“Once they have transitioned into regenerative practices, then the healthy soil is correlated with profitability,” Leibowitz said. “It’s good for the farmer, it’s good for the cattle, it’s good for the ecosystem and climate resilience.”

Dealing with plastics in dairy production is also a priority at Clover Sonoma. For example, the company uses a plastic baler at its processing plant. That device can recycle 850 pounds of plastic a week, resulting in a total of 91,754 recycled pieces of plastic in 2020.

“It allows you to get to a place that you can deal with a better way,” Corson said of the baler.

The company’s sustainability campaign extends to consumers. Clover Sonoma worked with Recology waste service on a video to instruct customers to rinse out milk cartons before placing them in recycling bins and dry them to cut down on contamination.

“We're definitely trying to get that word out and you know the milk carton has always been a good vehicle for educating,” Corson said, of labels that note rinsing and recycling.

Even with good intentions, there are challenges. Marin Sanitary Service noted on its website that it did not have the capabilities now to recycle the new Clover Sonoma cartons through its waste management system, so they must go to the landfill. Recology can recycle the cartons, however.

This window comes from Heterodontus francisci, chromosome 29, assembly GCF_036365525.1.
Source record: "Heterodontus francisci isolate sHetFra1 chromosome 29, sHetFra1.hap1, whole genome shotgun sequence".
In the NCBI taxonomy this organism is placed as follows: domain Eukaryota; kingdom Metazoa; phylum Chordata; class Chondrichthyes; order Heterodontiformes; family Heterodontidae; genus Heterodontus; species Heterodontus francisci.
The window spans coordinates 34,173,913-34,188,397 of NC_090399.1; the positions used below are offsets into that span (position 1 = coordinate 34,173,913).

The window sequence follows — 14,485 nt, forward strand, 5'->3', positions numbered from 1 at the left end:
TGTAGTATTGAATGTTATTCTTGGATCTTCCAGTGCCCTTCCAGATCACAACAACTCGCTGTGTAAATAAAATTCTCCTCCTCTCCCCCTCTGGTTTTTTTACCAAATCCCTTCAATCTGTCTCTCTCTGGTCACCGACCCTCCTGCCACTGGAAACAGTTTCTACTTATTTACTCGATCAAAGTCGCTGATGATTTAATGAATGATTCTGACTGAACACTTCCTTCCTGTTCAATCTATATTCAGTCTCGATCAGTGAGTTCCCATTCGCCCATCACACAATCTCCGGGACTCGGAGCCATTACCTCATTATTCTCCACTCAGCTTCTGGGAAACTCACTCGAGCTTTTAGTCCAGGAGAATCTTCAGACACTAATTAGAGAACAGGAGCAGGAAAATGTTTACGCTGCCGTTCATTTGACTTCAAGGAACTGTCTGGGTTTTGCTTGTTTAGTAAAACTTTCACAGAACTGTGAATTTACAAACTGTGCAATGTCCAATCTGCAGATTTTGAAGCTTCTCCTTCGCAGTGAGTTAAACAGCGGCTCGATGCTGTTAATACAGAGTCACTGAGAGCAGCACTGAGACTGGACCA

The environmental packaging effort for milk cartons will follow with other Clover products such as the traditional plastic gallon of milk container. That’s expected to be followed by yogurt in a multistep process for the company.

Besides contributing to preserving the environment, Clover is working with its dairy farmers on adhering to the latest animal welfare standards set by the American Humane Association.

The goal at Clover Sonoma is to keep building on many previous endeavors, especially as more focus gets placed on what companies are doing to combat global warming, Benedetti said.

“Trust takes generations to build,” he said. “It can’t be gained in five minutes.”

You can reach Staff Writer Bill Swindell at 707-521-5223 or

Bill Swindell

Business, Beer and Wine, The Press Democrat  

In the North Coast, we are surrounded by hundreds of wineries along with some of the best breweries, cidermakers and distillers. These industries produce an abundance of drinks as well as good stories – and those are what I’m interested in writing. I also keep my eye on our growing cannabis industry and other agricultural crops, which have provided the backbone for our food-and-wine culture for generations.